09 April 2016
Missing a unique event recalling
a pacifist voice in Easter 1916
I had planned to go to another 1916 commemoration today … but one of a very different kind.
Pax Christi, the International Catholic Peace Movement, had invited me to Cathal Brugha Barracks, the former Portobello Barracks in Rathmines for a commemoration today [9 April 2016] of Francis Sheehy-Skeffington (1878-1916), who was a voice for nonviolence and pacifism in 1916.
However, yesterday’s medical procedures in the Hermitage Medical Centre, left me feeling a little groggy even this morning, and I never made it to this unique commemoration, one of the few pacifist events during this centenary year.
It was organised by Pax Christi as an opportunity to reflect on the values of nonviolence and its practical implications in resolving conflicts exclusively through nonviolent means.
The remembrance ceremony involved a reflection on the life of Francis Sheehy-Skeffington and prayers for world peace in the barracks chapel. This was followed by the laying of a wreath in memory of the members of the Irish Defence Forces who lost their lives during United Nations peacekeeping operations.
Afterwards, there was a visit to the museum and the cell where Francis Sheehy-Skeffington was held and the yard where he was illegally executed, alongside two journalists, Thomas Dixon and Patrick McIntyre. A second wreath was laid there in their memory.
Francis Sheehy-Skeffington was born in Bailieboro, Co Cavan, in 1878. An only child, he was brought up in Downpatrick, Co Down, where he was educated by his father who was a school inspector, before going to a Jesuit-run school in Dublin.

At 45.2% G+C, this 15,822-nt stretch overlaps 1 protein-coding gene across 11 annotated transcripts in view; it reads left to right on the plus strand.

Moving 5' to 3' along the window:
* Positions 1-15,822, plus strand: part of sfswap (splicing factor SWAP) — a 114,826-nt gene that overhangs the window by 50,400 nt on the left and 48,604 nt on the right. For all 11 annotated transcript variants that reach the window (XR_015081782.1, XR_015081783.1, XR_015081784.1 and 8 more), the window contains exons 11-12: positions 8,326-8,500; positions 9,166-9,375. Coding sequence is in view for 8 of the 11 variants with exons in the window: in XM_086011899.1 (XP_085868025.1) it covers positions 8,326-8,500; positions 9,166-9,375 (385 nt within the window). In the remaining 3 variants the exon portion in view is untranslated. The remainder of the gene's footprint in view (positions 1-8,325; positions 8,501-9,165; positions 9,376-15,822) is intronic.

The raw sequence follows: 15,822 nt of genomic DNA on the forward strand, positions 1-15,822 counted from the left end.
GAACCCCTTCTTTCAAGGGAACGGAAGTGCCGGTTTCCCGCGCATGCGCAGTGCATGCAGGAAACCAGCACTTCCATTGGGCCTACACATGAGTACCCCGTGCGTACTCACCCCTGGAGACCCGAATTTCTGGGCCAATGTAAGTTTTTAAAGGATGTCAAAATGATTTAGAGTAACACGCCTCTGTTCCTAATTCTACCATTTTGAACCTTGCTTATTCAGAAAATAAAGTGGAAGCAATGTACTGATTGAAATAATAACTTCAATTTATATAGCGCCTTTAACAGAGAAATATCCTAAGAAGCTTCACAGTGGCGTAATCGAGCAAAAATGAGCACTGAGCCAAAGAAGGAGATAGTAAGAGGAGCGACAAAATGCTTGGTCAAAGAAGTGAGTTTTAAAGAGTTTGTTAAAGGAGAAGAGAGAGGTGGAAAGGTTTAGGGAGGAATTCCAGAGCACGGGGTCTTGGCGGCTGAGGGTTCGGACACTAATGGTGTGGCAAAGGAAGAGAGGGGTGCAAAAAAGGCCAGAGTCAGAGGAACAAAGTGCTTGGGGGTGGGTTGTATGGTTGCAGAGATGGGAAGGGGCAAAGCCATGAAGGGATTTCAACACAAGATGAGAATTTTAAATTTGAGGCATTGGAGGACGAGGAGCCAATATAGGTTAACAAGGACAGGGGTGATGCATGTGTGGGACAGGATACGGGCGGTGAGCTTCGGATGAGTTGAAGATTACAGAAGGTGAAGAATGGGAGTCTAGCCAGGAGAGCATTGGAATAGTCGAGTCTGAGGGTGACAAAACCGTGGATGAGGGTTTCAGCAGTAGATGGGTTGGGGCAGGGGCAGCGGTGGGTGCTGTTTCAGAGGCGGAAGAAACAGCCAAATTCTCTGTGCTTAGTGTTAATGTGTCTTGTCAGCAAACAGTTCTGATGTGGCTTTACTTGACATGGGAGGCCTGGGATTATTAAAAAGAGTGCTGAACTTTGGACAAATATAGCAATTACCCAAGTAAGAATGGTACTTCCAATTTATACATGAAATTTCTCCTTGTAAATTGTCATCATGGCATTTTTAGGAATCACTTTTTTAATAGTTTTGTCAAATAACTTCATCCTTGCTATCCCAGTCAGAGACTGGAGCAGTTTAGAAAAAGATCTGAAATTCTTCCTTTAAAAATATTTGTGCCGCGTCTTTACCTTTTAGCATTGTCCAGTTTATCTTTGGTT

As a student in University College Dublin, he was friends with James Joyce, Oliver St John Gogarty and Tom Kettle.
Joyce left a fictional portrait of Skeffington in A Portrait of the Artist as a Young Man, under the guise of a student named MacCann, who is described as “a squat figure in a shooting jacket and breeches” with a “blunt-featured face” and “a straw-coloured goatee which hung from his blunt chin.”
Joyce's alter-ego Stephen Dedalus remembers him saying: “Dedalus, you’re an anti-social being, wrapped up in yourself. I’m not. I’m a democrat: and ‘'ll work and act for social liberty and equality among all classes and sexes in the United States of the Europe of the future.” Later MacCann is seen standing in a lobby after class, canvassing signatures on a petition for universal peace and disarmament.
As a student, Sheehy-Skeffington grew his trademark beard, and became known as a teetotaller, a vegetarian, a pacifist and a supporter of the suffragettes. He graduated with an MA in 1902, and a year later he married Hannah Sheehy, a teacher and suffragette from Kanturk, Co Cork.
He began a career as a journalist, writer and playwright, and although he was a principled pacifist he joined the Irish Citizen Army after the 1913 lockout, and became vice-chair. However, when the Irish Citizen Army took a more militaristic turn, he resigned.
When World War I broke out in 1914, he campaigned against recruitment and conscription, and when he was jailed he went on hunger strike.
He argued with leading figures in the IRB and the Irish Volunteers against the planned rising, but to no avail, and the rising began on Easter Monday, 23 April 1916.